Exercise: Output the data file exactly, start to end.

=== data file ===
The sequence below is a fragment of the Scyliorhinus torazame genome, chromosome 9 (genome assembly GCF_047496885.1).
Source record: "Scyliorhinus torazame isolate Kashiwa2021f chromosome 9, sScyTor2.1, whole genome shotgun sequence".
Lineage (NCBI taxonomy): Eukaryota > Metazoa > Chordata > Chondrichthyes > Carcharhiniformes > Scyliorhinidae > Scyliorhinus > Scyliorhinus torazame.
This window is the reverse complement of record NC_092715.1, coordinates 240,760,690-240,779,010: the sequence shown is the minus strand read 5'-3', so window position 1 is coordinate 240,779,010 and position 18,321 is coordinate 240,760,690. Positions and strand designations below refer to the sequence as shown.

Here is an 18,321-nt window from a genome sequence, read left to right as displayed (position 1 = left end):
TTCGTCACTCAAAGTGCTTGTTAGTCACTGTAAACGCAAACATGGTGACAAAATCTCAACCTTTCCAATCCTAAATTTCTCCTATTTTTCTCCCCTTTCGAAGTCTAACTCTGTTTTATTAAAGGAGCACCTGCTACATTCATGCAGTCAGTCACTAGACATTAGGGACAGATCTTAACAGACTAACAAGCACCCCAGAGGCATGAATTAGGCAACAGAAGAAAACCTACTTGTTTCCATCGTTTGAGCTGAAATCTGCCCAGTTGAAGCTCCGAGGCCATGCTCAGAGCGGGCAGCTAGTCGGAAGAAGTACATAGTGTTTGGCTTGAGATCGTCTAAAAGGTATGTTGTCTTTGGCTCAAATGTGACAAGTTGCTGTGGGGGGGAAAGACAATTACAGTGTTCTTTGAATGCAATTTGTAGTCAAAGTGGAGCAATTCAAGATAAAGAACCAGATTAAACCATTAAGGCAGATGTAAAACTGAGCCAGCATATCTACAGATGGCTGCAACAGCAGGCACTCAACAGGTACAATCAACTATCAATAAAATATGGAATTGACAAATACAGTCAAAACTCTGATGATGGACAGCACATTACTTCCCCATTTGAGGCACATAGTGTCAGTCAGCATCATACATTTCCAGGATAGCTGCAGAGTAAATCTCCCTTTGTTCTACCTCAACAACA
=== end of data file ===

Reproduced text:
The sequence below is a fragment of the Scyliorhinus torazame genome, chromosome 9 (genome assembly GCF_047496885.1).
Source record: "Scyliorhinus torazame isolate Kashiwa2021f chromosome 9, sScyTor2.1, whole genome shotgun sequence".
Lineage (NCBI taxonomy): Eukaryota > Metazoa > Chordata > Chondrichthyes > Carcharhiniformes > Scyliorhinidae > Scyliorhinus > Scyliorhinus torazame.
This window is the reverse complement of record NC_092715.1, coordinates 240,760,690-240,779,010: the sequence shown is the minus strand read 5'-3', so window position 1 is coordinate 240,779,010 and position 18,321 is coordinate 240,760,690. Positions and strand designations below refer to the sequence as shown.

Here is an 18,321-nt window from a genome sequence, read left to right as displayed (position 1 = left end):
TTCGTCACTCAAAGTGCTTGTTAGTCACTGTAAACGCAAACATGGTGACAAAATCTCAACCTTTCCAATCCTAAATTTCTCCTATTTTTCTCCCCTTTCGAAGTCTAACTCTGTTTTATTAAAGGAGCACCTGCTACATTCATGCAGTCAGTCACTAGACATTAGGGACAGATCTTAACAGACTAACAAGCACCCCAGAGGCATGAATTAGGCAACAGAAGAAAACCTACTTGTTTCCATCGTTTGAGCTGAAATCTGCCCAGTTGAAGCTCCGAGGCCATGCTCAGAGCGGGCAGCTAGTCGGAAGAAGTACATAGTGTTTGGCTTGAGATCGTCTAAAAGGTATGTTGTCTTTGGCTCAAATGTGACAAGTTGCTGTGGGGGGGAAAGACAATTACAGTGTTCTTTGAATGCAATTTGTAGTCAAAGTGGAGCAATTCAAGATAAAGAACCAGATTAAACCATTAAGGCAGATGTAAAACTGAGCCAGCATATCTACAGATGGCTGCAACAGCAGGCACTCAACAGGTACAATCAACTATCAATAAAATATGGAATTGACAAATACAGTCAAAACTCTGATGATGGACAGCACATTACTTCCCCATTTGAGGCACATAGTGTCAGTCAGCATCATACATTTCCAGGATAGCTGCAGAGTAAATCTCCCTTTGTTCTACCTCAACAACA